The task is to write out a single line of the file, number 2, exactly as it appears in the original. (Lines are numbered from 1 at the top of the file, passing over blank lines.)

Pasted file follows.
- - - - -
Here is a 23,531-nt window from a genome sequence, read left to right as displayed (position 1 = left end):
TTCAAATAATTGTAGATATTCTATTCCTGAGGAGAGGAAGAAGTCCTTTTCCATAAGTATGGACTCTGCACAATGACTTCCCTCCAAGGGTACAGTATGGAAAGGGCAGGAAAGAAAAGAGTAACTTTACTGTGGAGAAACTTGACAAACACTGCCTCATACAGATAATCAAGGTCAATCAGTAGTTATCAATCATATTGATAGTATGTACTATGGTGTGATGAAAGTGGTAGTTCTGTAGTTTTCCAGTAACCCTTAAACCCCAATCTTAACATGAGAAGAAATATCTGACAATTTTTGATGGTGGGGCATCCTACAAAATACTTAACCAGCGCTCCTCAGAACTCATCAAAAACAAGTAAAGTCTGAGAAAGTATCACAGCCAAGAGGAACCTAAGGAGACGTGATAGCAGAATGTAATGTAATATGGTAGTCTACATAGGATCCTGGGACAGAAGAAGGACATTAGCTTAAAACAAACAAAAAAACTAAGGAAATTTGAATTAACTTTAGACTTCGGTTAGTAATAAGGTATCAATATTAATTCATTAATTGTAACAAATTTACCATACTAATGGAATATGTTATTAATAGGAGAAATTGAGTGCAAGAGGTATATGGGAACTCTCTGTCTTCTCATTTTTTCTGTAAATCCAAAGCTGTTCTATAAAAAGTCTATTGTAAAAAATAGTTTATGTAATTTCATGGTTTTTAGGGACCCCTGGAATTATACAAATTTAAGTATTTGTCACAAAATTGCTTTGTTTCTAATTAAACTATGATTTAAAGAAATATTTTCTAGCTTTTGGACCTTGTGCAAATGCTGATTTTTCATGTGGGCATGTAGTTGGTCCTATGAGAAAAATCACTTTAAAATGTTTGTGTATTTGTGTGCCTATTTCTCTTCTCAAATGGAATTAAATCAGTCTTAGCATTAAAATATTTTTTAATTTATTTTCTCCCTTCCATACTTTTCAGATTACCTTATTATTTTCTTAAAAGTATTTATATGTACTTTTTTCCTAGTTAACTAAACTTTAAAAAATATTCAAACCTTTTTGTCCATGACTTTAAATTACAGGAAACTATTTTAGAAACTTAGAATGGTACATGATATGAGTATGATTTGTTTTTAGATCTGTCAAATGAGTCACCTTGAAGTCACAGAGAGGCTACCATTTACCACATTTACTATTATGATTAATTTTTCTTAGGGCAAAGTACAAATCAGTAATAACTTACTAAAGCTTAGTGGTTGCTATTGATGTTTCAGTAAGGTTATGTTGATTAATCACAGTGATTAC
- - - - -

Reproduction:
TTCAAATAATTGTAGATATTCTATTCCTGAGGAGAGGAAGAAGTCCTTTTCCATAAGTATGGACTCTGCACAATGACTTCCCTCCAAGGGTACAGTATGGAAAGGGCAGGAAAGAAAAGAGTAACTTTACTGTGGAGAAACTTGACAAACACTGCCTCATACAGATAATCAAGGTCAATCAGTAGTTATCAATCATATTGATAGTATGTACTATGGTGTGATGAAAGTGGTAGTTCTGTAGTTTTCCAGTAACCCTTAAACCCCAATCTTAACATGAGAAGAAATATCTGACAATTTTTGATGGTGGGGCATCCTACAAAATACTTAACCAGCGCTCCTCAGAACTCATCAAAAACAAGTAAAGTCTGAGAAAGTATCACAGCCAAGAGGAACCTAAGGAGACGTGATAGCAGAATGTAATGTAATATGGTAGTCTACATAGGATCCTGGGACAGAAGAAGGACATTAGCTTAAAACAAACAAAAAAACTAAGGAAATTTGAATTAACTTTAGACTTCGGTTAGTAATAAGGTATCAATATTAATTCATTAATTGTAACAAATTTACCATACTAATGGAATATGTTATTAATAGGAGAAATTGAGTGCAAGAGGTATATGGGAACTCTCTGTCTTCTCATTTTTTCTGTAAATCCAAAGCTGTTCTATAAAAAGTCTATTGTAAAAAATAGTTTATGTAATTTCATGGTTTTTAGGGACCCCTGGAATTATACAAATTTAAGTATTTGTCACAAAATTGCTTTGTTTCTAATTAAACTATGATTTAAAGAAATATTTTCTAGCTTTTGGACCTTGTGCAAATGCTGATTTTTCATGTGGGCATGTAGTTGGTCCTATGAGAAAAATCACTTTAAAATGTTTGTGTATTTGTGTGCCTATTTCTCTTCTCAAATGGAATTAAATCAGTCTTAGCATTAAAATATTTTTTAATTTATTTTCTCCCTTCCATACTTTTCAGATTACCTTATTATTTTCTTAAAAGTATTTATATGTACTTTTTTCCTAGTTAACTAAACTTTAAAAAATATTCAAACCTTTTTGTCCATGACTTTAAATTACAGGAAACTATTTTAGAAACTTAGAATGGTACATGATATGAGTATGATTTGTTTTTAGATCTGTCAAATGAGTCACCTTGAAGTCACAGAGAGGCTACCATTTACCACATTTACTATTATGATTAATTTTTCTTAGGGCAAAGTACAAATCAGTAATAACTTACTAAAGCTTAGTGGTTGCTATTGATGTTTCAGTAAGGTTATGTTGATTAATCACAGTGATTAC